Invasive Species Compendium

Detailed coverage of invasive species threatening livelihoods and the environment worldwide

Abstract

An invasive ant species able to counterattack marabunta raids.

Abstract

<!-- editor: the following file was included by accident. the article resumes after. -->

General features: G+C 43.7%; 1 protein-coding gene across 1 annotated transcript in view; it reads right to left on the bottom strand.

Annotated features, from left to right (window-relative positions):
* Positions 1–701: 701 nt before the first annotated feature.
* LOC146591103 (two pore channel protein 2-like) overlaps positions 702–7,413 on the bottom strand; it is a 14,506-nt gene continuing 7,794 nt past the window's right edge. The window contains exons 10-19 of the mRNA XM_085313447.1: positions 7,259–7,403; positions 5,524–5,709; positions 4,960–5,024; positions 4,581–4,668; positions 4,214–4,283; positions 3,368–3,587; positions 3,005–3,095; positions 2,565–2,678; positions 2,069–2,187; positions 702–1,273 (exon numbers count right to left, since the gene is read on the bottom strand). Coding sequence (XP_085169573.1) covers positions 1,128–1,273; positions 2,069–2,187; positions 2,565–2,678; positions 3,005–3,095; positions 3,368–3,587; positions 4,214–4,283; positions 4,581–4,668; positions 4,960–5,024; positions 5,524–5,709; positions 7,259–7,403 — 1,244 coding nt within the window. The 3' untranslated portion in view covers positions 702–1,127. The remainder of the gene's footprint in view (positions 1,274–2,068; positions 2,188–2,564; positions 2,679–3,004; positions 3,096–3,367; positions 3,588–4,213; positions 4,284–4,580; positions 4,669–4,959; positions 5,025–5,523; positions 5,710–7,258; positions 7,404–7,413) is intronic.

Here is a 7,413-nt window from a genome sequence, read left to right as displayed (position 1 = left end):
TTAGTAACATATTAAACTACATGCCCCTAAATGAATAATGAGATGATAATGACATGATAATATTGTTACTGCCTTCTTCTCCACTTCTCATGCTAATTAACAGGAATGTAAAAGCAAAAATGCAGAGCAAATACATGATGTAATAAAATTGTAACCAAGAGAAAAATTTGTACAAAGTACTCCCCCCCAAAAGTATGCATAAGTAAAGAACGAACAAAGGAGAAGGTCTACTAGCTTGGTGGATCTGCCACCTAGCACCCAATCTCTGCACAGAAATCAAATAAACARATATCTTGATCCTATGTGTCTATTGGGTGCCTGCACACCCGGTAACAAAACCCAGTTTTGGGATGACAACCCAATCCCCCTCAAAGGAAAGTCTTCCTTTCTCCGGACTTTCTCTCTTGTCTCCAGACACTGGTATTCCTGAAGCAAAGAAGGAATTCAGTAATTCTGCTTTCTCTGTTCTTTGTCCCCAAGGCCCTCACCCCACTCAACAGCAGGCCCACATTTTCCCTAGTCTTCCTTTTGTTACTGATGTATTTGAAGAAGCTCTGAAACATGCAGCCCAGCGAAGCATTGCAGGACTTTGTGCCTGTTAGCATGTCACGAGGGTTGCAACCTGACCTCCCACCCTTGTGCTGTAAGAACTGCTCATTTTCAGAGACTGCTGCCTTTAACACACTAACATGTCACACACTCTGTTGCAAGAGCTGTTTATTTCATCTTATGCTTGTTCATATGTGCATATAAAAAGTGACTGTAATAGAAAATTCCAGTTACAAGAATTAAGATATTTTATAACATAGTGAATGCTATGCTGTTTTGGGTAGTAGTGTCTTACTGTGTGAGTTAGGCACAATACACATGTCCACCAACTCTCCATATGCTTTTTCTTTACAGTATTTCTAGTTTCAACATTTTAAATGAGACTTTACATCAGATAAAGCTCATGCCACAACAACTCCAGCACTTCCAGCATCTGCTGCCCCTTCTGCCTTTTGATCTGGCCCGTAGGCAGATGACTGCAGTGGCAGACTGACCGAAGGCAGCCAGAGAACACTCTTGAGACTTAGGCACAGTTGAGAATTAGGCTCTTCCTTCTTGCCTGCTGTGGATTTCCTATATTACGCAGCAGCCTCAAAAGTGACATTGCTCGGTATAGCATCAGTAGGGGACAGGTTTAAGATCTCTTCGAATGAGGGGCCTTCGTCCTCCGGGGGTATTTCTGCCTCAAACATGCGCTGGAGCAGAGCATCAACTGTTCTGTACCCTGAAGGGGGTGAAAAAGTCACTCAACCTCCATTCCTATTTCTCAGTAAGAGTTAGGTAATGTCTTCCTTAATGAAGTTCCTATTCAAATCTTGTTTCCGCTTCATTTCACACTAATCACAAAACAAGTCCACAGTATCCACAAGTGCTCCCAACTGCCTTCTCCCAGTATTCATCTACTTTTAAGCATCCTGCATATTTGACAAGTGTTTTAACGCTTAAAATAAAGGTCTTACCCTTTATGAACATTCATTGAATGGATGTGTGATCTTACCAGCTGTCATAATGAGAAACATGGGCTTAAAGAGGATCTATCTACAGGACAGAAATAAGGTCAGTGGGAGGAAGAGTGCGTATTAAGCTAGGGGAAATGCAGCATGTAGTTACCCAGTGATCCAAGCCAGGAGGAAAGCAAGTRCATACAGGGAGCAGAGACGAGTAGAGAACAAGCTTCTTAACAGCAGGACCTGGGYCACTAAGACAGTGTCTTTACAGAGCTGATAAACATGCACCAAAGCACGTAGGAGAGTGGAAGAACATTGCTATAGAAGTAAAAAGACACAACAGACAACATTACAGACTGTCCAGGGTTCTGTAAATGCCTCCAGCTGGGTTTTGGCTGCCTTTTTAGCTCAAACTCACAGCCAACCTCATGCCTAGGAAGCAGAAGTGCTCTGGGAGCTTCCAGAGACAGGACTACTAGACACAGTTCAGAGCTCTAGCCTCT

In the Neotropics where it was introduced, the invasive ant Pheidole megacephala counterattacked raids by the army ants Eciton burchellii or E. hamatum. The Eciton workers that returned to their bivouac were attacked and spread-eagled and most of them killed by their outgoing colony mates. Little by little the zone where returning and outgoing Eciton workers encountered one another moved away from the Pheidole nest which was no longer attacked, so that most of the colony was spared. Using a water-based technique rounded out by bioassays, we show that Pheidole compounds were transferred onto the Eciton cuticle during the counterattacks, so that outgoing workers do not recognize returning colony mates, likely perceived as potential prey. Because P. megacephala is an introduced African species, this kind of protection, which cannot be the result of coevolutive processes, corresponds to a kind of by-product due to its aggressiveness during colony defence.